With the LP of the same recording, I feel like there is still alot of room before I'd hit any such wall. LP seems more 'giving' in terms of the limit of the information available.

Many LP's just seem to go "deeper" into a recording than CD's.

It's been a sort of equipment buffet lately, trying to sort out what's what, but that feeling about CD has held forth on solid state, tubes, different speakers, different digital playback devices, and different analog toys.

Gertrude, or was it Alice, summed up the analog vs. digital debate nicely...with LP, there is just more "there" there.

*Opinion only. I cannot prove my opinion.

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Re: A "non-audiophile" comment on vinyl sound

*Opinion only. I cannot prove my opinion.

you really shouldn't post without proof, a peer reviewed journal reference would suffice

Benonymous
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Re: A "non-audiophile" comment on vinyl sound

If we are talking "dynamic range" here. Vinyl vs CD, there is absolutely no comparison. The dynamic range of an LP is totally inferior to a CD. Everyone here is lambasting the CD format for its inadequacies. Ponder then the limitations in vinyl.

In preparing a recording to be cut to vinyl, it has to be compressed, severely, to ensure that the lathe does not "cut over" to the preceeding track already cut on the acetate. Also, the RIAA pre-emphasis curve must be added to the signal to ensure that it is compatible with the de-emphasis in the RIAA equalisation on playback.

Just as the tube amplifier self limits (due to saturation in the audio trnsformers) and emphasises the "good" 2nd harmonics, so the vinyl recording is loaded with compromises which make it sound different.

Not BETTER!

Now I am not a complete luddite here. I have listened to both versions on vinyl and CD and i must say that the vinyl sound is frendlier. In addition to that, my experience with full digital end-to-end TV is less than positive. I'd much rather watch film encoded to digital than digital to digital, and 'll tell you why.

D to D video has one defining feature. Accuracy. Film has another defining feature. Inaccuracy. With film, you get blur, due to slow emulsions and low shutter speeds. It looks more natural. With D to D you get pin sharp frames at 100fps and little blur. It is an absolute pain to watch. Stand still, open your eyes and whip your head back and forth in the horizontal plane. Blur. Natural. You just can't pick up the frames, it blurs and there's nothing you can do about it.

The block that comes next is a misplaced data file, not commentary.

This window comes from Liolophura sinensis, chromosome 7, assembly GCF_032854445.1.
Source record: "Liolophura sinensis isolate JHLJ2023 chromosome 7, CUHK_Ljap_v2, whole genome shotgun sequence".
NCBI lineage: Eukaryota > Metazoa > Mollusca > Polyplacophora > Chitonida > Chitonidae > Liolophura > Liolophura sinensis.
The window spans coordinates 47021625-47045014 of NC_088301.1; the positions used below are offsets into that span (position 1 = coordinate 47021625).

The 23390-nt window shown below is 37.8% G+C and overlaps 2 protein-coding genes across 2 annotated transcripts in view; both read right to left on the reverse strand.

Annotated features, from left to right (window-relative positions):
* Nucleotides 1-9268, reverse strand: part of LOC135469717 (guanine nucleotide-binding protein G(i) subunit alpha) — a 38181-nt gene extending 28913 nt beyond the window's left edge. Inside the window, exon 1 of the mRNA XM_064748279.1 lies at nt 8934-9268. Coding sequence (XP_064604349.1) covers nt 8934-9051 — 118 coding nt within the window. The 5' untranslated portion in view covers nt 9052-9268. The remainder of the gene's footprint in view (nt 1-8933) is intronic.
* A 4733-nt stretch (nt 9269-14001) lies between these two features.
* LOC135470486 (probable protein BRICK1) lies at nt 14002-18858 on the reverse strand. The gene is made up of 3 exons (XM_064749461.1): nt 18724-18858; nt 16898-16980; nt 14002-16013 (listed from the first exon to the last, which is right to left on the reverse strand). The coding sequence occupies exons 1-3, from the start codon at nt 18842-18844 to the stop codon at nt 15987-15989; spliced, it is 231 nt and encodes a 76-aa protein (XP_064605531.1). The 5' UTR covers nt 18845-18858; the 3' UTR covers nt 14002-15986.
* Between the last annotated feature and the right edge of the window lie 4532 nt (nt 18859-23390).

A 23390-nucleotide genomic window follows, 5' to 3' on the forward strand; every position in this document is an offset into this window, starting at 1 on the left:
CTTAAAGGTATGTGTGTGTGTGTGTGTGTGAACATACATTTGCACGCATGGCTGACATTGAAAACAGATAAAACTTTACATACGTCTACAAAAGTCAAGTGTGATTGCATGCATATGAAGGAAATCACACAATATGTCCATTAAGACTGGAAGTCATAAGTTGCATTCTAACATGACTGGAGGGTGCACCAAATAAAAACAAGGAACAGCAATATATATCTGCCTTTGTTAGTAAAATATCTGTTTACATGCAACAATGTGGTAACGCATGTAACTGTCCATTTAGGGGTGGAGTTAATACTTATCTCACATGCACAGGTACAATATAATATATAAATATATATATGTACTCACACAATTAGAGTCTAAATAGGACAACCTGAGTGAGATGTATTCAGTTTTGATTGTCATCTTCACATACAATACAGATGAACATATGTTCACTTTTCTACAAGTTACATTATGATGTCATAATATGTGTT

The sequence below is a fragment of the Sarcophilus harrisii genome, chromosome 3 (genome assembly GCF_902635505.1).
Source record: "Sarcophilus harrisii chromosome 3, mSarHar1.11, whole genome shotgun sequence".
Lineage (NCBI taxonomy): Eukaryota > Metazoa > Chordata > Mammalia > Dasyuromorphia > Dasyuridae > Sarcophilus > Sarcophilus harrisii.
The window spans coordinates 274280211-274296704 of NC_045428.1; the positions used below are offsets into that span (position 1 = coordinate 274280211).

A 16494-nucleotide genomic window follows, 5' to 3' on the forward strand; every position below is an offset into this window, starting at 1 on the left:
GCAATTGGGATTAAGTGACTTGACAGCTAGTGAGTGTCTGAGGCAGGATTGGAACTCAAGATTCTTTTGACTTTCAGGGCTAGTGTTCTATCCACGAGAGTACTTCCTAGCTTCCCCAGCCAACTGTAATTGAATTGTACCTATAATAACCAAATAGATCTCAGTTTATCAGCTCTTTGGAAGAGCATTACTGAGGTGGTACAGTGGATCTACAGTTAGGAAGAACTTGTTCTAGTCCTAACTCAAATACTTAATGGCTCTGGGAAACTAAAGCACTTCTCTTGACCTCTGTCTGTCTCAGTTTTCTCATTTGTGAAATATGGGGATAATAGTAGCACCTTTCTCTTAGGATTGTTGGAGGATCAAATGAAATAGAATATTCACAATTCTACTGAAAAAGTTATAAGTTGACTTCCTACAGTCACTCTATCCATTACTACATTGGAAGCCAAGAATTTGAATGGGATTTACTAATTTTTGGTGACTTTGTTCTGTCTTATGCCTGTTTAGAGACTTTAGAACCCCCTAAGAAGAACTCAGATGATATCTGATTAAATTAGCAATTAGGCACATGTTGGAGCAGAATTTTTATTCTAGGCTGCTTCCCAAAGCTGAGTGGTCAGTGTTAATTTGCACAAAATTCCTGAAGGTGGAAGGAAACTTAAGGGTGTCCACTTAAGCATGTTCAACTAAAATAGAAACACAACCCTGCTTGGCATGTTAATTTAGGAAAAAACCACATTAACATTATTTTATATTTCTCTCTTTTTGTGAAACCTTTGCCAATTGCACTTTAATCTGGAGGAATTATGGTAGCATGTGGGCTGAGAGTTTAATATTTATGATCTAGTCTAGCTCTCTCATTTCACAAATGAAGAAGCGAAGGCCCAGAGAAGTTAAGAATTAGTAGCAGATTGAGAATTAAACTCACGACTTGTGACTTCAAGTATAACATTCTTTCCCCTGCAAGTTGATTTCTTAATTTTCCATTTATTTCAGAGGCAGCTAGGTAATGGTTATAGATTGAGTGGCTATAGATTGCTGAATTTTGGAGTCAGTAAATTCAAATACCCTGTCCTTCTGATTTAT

D to D, no blur, freaky and unnatural.

It's the same story with vinyl. It's actually the deficiencis of vinyl and tube amps that we like and that's because our senses can only process so much stuff.

Vinyl is less accurate but more enjoyable than CD.

SSSSSSS crack pop ssssssssss phut, pop, krik.......

jazzfan
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Re: A "non-audiophile" comment on vinyl sound

Great post, Mr. Clip

May I suggest that you change your user name from "Fresh Clip" to "Fresh Air" since many of your excellent posts are like a breath of fresh air to this occasionally stale forum.

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Re: A "non-audiophile" comment on vinyl sound


Quote:
Great post, Mr. Clip

May I suggest that you change your user name from "Fresh Clip" to "Fresh Air" since many of your excellent posts are like a breath of fresh air to this occasionally stale forum.

X2

Elk
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Re: A "non-audiophile" comment on vinyl sound


Quote:
Actually the vast majority of vinyl is from analogue if you're getting a recording made pre-1985. Many of the best rock, classical and certainly all classic jazz recordings are all analogue. Many recordings today are analogue tape as well, but it all depends on the label, studio, producer, etc.


Which recordings and/or labels are recording to analog tape?

dbowker
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Re: A "non-audiophile" comment on vinyl sound

First- a disclaimer. I do listen to CDs on a regular basis and do not think they have no value. Just diminshed.